Three Ways of Looking at Law and Popular Culture

Propriete Intellectuelle et Pop Culture: Nouveaux enjeux, nouveaux defis 9 (Actes du colloque: PI et pop culture) (Actes du colloque des JUSPI) (IRPI, 2020).

Posted: 20 Aug 2020

See all articles by Christine A. Corcos

Christine A. Corcos

Louisiana State University, Baton Rouge - Paul M. Hebert Law Center

Date Written: November 15, 2019

Abstract

In 1989 the Stanford University Law School professor Lawrence Friedman offered a definition of “popular legal culture.” In an often-cited article, he wrote that, “In the first place, legal culture acts as an intervening variable, a mechanism for transforming norms of popular culture into legal dress and shape. In the second place, legal and popular culture, as images of each other, help explicate and illuminate their respective contents”. He notes that law and culture interact in two ways. Law is outward-looking; it depends on and interacts with the society from which it springs. At the same time it shapes that society. We can and do also talk about at least two current and differing uses of law and popular culture in legal education. We can use law and popular culture to teach legal principles. This use makes legal doctrine entertaining and accessible. We can also dig for the messages it gives us about the interaction of law and society. This second method requires us to interact with the texts of both law and popular culture.

Currently in legal education we can and do examine at law and popular culture in both of the ways Friedman identifies. I suggest that we can identify and should examine a third intersection of law and popular culture that scholars have begun to study, that I suggest we should formally acknowledge as a part of law and popular culture studies. This third intersection is the actual trans-formative effect or trans-formative turn that popular culture and law have on each other. I would suggest both that certain types of intellectual property studies and certain types of activity fall into this category. One example is law’s response to the creation of fan fiction and of fan use of copyrighted and trademarked materials that force a response from the rights holders, or force fans to cease a particular activity because the rights holders refuse permission to proceed. We have many examples of the legal responses and changes in norms that illustrate these interactions. What we don’t yet seem to have in the general theory of law and pop culture is a definition for this third intersection. It may be that this third intersection is now most obvious in intellectual property law, perhaps because of the accessibility and spread of technology as well as the overwhelming importance of social media in our lives today. It exists in other areas of law as well, for example in family law, in criminal law, in privacy law, and has for some time. I would suggest that this intersection creates the possibility for the working out of the tensions between law and culture, as the public through pop culture identifies how the law works, what the law is, and then reacts to the law, makes demands on the law, and in some cases, forces changes in the law.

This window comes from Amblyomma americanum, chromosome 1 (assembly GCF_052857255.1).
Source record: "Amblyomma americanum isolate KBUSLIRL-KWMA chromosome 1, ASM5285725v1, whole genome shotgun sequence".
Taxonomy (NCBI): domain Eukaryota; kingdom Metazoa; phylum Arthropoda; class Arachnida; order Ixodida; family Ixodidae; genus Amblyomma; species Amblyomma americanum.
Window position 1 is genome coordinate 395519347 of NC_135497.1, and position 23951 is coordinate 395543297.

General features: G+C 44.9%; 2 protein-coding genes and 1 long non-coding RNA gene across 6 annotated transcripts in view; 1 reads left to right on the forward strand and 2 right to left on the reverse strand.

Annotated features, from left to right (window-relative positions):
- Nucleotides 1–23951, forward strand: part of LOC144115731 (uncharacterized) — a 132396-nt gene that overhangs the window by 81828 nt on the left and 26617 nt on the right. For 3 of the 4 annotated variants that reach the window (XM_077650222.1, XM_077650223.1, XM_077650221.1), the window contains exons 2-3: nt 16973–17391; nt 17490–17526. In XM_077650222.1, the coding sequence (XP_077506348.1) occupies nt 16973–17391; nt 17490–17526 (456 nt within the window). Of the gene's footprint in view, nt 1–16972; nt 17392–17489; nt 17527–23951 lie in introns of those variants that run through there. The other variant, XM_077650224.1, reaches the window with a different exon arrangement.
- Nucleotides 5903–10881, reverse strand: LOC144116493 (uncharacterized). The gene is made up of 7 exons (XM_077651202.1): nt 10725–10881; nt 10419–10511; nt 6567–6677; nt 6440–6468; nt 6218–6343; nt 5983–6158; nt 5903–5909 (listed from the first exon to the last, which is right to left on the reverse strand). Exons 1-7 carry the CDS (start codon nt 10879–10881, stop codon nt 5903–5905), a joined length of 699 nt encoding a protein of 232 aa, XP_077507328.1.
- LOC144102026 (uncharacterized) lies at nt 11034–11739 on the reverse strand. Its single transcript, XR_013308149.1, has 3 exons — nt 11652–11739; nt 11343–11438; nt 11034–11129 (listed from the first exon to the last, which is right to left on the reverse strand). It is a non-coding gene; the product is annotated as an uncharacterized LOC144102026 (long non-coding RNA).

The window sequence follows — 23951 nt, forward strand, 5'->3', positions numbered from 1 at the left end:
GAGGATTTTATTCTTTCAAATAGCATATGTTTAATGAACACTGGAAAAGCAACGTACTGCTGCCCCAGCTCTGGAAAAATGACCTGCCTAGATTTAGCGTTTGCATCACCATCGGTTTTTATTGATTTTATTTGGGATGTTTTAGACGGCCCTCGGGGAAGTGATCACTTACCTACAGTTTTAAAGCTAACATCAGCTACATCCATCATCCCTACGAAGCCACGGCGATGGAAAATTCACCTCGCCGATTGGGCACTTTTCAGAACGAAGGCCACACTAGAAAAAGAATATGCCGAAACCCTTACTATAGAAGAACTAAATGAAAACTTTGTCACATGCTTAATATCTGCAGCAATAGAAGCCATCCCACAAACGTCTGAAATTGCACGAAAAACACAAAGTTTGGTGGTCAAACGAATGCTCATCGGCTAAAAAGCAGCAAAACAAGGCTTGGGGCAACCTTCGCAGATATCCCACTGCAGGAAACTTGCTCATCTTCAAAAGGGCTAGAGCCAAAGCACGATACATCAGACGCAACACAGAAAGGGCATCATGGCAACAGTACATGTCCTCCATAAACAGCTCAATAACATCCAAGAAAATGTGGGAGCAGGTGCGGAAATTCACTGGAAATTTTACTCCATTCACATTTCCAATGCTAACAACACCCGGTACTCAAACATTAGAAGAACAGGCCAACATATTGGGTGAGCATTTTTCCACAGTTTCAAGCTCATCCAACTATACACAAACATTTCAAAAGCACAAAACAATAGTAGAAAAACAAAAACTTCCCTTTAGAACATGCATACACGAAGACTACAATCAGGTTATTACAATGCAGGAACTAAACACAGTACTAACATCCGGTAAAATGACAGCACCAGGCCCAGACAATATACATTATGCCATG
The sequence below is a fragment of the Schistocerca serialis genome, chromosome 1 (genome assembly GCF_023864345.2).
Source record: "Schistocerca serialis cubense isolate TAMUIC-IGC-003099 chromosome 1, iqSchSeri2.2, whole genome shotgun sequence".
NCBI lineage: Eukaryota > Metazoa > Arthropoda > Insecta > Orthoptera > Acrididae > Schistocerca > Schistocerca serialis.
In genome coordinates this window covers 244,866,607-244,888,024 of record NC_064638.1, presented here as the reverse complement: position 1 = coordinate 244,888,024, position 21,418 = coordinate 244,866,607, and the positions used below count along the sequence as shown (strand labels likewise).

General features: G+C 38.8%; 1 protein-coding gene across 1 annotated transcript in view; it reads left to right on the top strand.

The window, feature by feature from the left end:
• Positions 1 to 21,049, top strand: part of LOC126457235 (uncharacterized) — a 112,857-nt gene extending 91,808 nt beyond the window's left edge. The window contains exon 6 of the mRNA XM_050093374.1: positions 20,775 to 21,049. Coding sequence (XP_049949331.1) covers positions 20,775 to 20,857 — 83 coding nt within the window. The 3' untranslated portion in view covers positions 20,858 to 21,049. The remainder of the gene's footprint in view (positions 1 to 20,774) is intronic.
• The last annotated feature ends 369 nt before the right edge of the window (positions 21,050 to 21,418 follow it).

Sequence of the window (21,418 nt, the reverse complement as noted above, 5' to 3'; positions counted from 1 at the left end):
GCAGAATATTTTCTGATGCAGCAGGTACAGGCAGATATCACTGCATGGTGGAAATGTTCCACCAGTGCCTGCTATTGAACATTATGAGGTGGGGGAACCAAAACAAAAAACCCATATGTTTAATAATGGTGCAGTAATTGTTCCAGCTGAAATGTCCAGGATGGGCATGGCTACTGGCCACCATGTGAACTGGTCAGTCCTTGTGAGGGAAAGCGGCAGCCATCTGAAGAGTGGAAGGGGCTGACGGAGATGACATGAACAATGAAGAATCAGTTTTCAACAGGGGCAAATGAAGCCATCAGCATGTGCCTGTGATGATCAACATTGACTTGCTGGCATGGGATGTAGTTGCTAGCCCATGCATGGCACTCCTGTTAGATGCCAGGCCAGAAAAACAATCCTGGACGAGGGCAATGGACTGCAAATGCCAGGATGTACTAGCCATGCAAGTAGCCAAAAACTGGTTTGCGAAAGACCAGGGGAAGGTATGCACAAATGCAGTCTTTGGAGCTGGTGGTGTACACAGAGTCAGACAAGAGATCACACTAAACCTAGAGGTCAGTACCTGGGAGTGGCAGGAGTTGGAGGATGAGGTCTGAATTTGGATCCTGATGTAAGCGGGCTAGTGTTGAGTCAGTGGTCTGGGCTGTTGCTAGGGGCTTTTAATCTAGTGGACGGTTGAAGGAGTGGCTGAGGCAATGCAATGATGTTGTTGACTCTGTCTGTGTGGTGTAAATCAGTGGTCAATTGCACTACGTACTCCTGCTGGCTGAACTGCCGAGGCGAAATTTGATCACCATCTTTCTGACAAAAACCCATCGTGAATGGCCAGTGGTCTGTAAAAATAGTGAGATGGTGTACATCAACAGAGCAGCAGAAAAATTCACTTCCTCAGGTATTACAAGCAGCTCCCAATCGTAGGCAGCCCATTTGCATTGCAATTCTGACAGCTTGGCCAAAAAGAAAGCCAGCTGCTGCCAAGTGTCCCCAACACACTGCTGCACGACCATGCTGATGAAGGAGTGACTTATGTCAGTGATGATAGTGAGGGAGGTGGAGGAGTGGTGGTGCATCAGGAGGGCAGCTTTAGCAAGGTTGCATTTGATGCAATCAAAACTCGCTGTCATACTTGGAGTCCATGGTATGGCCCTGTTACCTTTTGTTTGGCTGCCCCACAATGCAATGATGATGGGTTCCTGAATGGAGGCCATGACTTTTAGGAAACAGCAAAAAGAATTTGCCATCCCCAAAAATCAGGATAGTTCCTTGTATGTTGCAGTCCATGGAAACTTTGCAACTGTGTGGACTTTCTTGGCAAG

Keywords: Law and Popular Culture, Legal Education

Suggested Citation

Corcos, Christine A., Three Ways of Looking at Law and Popular Culture (November 15, 2019). Propriete Intellectuelle et Pop Culture: Nouveaux enjeux, nouveaux defis 9 (Actes du colloque: PI et pop culture) (Actes du colloque des JUSPI) (IRPI, 2020)., Available at SSRN: https://ssrn.com/abstract=3654607

Christine A. Corcos (Contact Author)

Louisiana State University, Baton Rouge - Paul M. Hebert Law Center ( email )

440 Law Center Building
Baton Rouge, LA 70803
United States

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